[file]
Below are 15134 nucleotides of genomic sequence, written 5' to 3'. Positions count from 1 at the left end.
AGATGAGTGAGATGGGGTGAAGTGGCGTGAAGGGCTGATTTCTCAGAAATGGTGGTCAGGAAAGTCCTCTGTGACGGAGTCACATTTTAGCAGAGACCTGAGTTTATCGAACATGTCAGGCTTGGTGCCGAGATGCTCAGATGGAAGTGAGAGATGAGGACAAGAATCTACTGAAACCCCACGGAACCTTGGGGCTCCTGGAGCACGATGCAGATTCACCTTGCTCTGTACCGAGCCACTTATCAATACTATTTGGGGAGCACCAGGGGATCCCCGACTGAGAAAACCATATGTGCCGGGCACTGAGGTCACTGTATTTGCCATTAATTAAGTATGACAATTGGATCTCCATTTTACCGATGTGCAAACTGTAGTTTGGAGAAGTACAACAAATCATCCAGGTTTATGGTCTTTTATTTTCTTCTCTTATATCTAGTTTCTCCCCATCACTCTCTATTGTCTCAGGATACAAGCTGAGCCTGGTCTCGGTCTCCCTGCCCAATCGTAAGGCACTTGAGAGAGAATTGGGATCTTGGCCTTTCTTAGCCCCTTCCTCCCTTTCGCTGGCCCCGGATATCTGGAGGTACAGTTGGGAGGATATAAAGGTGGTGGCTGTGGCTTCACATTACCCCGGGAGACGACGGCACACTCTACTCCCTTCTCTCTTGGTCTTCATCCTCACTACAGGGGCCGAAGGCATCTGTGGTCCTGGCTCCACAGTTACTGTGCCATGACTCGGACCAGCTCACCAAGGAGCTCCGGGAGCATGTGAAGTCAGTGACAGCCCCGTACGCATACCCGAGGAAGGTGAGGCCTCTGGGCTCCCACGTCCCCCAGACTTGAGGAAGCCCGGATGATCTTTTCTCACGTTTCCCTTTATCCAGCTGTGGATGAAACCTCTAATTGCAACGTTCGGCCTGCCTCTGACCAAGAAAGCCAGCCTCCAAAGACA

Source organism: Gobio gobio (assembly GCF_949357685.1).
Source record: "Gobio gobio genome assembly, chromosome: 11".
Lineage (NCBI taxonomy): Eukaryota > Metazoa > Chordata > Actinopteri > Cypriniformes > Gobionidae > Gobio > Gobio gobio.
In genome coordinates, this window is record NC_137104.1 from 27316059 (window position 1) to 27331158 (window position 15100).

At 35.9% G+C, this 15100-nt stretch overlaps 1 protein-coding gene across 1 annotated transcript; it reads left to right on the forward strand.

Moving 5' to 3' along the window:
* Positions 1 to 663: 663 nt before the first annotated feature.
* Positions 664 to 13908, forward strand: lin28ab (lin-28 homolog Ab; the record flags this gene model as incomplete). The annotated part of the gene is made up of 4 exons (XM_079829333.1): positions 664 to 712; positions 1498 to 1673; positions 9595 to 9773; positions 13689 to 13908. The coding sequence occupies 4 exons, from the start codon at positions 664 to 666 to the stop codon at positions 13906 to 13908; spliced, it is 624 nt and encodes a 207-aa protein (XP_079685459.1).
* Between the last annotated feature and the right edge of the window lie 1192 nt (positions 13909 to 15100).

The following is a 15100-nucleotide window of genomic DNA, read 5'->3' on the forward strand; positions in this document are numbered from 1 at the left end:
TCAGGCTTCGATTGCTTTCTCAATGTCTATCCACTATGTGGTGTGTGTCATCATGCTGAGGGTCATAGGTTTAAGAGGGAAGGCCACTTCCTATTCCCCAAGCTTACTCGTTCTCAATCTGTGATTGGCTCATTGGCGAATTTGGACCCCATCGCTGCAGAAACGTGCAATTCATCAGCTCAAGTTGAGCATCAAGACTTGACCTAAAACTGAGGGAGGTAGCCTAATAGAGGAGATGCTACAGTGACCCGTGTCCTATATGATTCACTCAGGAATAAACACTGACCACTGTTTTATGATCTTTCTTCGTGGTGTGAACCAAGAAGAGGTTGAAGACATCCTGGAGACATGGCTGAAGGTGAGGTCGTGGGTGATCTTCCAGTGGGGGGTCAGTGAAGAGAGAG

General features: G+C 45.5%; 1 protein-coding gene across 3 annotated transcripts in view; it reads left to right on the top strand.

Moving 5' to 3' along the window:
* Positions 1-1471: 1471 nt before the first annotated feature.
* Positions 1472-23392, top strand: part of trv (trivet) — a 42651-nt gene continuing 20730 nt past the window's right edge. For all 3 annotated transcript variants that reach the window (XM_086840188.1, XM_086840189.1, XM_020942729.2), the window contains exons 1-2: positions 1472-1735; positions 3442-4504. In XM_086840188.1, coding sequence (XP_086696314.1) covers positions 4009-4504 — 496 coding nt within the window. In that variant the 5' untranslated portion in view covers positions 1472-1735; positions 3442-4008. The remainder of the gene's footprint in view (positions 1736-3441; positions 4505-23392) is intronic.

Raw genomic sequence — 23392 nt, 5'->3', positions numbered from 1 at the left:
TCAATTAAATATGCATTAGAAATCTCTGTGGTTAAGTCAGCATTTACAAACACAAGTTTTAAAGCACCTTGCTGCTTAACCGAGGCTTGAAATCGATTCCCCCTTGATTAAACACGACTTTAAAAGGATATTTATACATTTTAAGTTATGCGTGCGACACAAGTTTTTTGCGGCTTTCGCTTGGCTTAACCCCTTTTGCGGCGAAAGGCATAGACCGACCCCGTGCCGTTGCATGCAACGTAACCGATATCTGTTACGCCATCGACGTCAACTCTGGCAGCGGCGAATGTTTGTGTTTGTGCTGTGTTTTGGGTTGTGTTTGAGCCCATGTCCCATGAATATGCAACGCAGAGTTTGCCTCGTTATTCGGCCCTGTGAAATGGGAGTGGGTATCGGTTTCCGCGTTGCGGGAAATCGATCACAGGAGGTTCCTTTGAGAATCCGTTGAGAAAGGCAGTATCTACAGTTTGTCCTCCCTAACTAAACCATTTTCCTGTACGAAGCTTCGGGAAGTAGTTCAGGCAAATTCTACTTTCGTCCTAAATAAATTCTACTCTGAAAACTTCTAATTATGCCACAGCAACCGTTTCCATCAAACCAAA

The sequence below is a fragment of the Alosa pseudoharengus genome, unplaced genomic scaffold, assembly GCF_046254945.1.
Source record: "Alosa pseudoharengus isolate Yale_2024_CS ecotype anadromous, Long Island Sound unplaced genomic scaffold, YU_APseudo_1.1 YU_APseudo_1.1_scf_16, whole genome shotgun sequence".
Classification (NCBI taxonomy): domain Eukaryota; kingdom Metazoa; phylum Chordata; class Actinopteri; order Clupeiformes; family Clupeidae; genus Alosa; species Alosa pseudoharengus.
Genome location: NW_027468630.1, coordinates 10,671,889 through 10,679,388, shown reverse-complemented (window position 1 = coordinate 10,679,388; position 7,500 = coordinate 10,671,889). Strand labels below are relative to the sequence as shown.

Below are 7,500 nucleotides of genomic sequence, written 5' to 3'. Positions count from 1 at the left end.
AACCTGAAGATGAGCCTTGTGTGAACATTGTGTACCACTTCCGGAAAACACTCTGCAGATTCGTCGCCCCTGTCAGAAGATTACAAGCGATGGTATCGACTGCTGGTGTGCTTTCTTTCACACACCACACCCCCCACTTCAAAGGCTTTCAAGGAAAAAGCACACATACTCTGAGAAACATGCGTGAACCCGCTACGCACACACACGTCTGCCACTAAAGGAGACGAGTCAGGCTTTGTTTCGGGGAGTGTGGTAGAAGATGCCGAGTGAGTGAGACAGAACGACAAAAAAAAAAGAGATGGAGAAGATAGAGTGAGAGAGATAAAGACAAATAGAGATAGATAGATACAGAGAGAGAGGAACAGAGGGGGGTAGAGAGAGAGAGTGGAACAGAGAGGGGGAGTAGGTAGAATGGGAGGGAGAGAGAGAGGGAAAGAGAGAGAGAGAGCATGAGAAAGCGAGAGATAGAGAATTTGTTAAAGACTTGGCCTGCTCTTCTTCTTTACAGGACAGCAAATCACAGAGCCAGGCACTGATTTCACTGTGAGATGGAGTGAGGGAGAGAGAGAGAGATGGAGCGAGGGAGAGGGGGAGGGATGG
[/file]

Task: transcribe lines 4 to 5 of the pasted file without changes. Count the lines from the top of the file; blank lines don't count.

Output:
Source record: "Gobio gobio genome assembly, chromosome: 11".
Lineage (NCBI taxonomy): Eukaryota > Metazoa > Chordata > Actinopteri > Cypriniformes > Gobionidae > Gobio > Gobio gobio.